The restrictions bar the entry of foreign nationals who have been to any of the 26 countries that make up Europe’s Schengen Area of open borders within 14 days. That area does not include more than 20 other European countries, including Britain. The proclamation also does not apply to American citizens, permanent residents, their immediate families, or those who are members of air or sea crews.
what the facts are

Mr. Trump described telemedicine technology as “fairly new,” though it’s been used for decades.

What Mr. Trump Said
“This includes the following critical authorities — the ability to waive laws to enable telehealth, a fairly new and incredible thing that has happened in the not-so-distant past.”
This is exaggerated. The Centers for Medicare & Medicaid Services expanded access to telehealth services — for example, virtual check-ins and telephone consultations with doctors — for Medicare beneficiaries this week. But these technologies have been in use since the 1960s.
The University of Nebraska used video links to provide exams and diagnoses with a state hospital 112 miles in 1964. Three years later, the University of Miami and a local fire department transmitted cardiac rhythms using radio channels. Federal agencies initiated a host of other services in the 1970s and 1980s.
A 1997 government report noted a severely injured sailor aboard the U.S.S. Abraham Lincoln was able to be treated by a doctor in San Diego 6,000 miles away through telemedicine. By 2014, “more than 20 federal agencies were engaged in some aspect of telehealth,” according to the Congressional Research Service, with the Department of Veterans Affairs providing more than 2.1 million telehealth consultations in the 2015 fiscal year.
what the facts are

Mr. Trump said he was not responsible for disbanding the White House’s pandemic team.

what Mr. Trump said
“When you say me, I didn’t do it. We have a group of people I could ask — perhaps my administration — but I could perhaps ask Tony about that because I don’t know anything about it.”
This is misleading. The top White House official tasked with leading the country’s response to a pandemic left the administration in May 2018 and his team was disbanded by Mr. Trump’s national security adviser at the time, John R. Bolton, The Washington Post has reported.
While there is no evidence that Mr. Trump personally directed the ousting of these officials, he also did not replace them in the nearly two years since, despite repeated bipartisan urgings from lawmakers and experts.
What the Facts Are

Mr. Trump announced his administration would temporarily waive interest on some student loans.

What Mr. Trump Said
“To help our students and their families, I have waived interest that all student loans held by federal government agencies, and that will be until further notice.”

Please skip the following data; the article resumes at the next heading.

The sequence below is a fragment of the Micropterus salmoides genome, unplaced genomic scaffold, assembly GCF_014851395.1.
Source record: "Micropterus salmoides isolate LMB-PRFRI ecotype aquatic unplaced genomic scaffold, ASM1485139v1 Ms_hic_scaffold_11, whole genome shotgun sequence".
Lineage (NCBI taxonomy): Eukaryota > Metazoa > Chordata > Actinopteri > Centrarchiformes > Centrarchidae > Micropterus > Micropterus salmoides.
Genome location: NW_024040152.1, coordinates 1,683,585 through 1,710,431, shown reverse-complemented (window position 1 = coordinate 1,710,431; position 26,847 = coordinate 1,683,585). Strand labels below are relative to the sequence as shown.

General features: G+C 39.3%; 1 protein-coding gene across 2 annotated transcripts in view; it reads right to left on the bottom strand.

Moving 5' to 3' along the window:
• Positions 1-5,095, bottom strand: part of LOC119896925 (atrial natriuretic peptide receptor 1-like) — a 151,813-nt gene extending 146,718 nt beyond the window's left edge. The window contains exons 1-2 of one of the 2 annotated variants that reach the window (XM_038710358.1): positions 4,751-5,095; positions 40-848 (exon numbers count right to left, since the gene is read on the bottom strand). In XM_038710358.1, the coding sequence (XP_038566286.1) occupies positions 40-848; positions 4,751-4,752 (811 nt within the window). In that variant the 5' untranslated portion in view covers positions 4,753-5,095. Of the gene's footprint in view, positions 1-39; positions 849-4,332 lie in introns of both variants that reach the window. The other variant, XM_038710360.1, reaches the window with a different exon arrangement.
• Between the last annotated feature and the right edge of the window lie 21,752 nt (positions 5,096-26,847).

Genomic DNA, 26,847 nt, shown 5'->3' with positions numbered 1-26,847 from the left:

This needs context. Interest rates will be temporarily waived for borrowers, but their monthly payments will not actually decrease, according to a Department of Education spokeswoman. Instead, borrowers’ full payments will go toward the principal on their loans.
The waiver also does not cover student loans issued through state agencies, big private lenders, a majority of Federal Family Education Loans or school-held Perkins loans.
Curious about the accuracy of a claim? Email
Daisuke Wakabayashi contributed reporting from San Francisco.

The Coronavirus Outbreak

  • Answers to your most common questions:

    Updated March 13, 2020
    • What is a coronavirus?
      It is a novel virus named for the crownlike spikes that protrude from its surface. The coronavirus can infect both animals and people and can cause a range of respiratory illnesses from the common cold to lung lesions and pneumonia.
    • How contagious is the virus?
      It seems to spread very easily from person to person, especially in homes, hospitals and other confined spaces. The pathogen can travel through the air, enveloped in tiny respiratory droplets that are produced when a sick person breathes, talks, coughs or sneezes.
    • Where has the virus spread?
      The virus, which originated in Wuhan, China, has sickened more than 142,100 in at least 113 countries and more than 5,300 have died. The spread has slowed in China but is gaining speed in Europe and the United States. World Health Organization officials said the outbreak qualifies as a pandemic.
    • What symptoms should I look out for?
      Symptoms, which can take between two to 14 days to appear, include fever, a dry cough, fatigue and difficulty breathing or shortness of breath. Milder cases may resemble the flu or a bad cold, but people may be able to pass on the virus even before they develop symptoms.
    • What if I’m traveling?
      The State Department has issued a global Level 3 health advisory telling United States citizens to “reconsider travel” to all countries because of the worldwide effects of the coronavirus. This is the department’s second-highest advisory.
    • How long will it take to develop a treatment or vaccine?
      Several drugs are being tested, and some initial findings are expected soon. A vaccine to stop the spread is still at least a year away."
Fact Check: Trump's Claims About His Response to the Coronavirus - The New York Times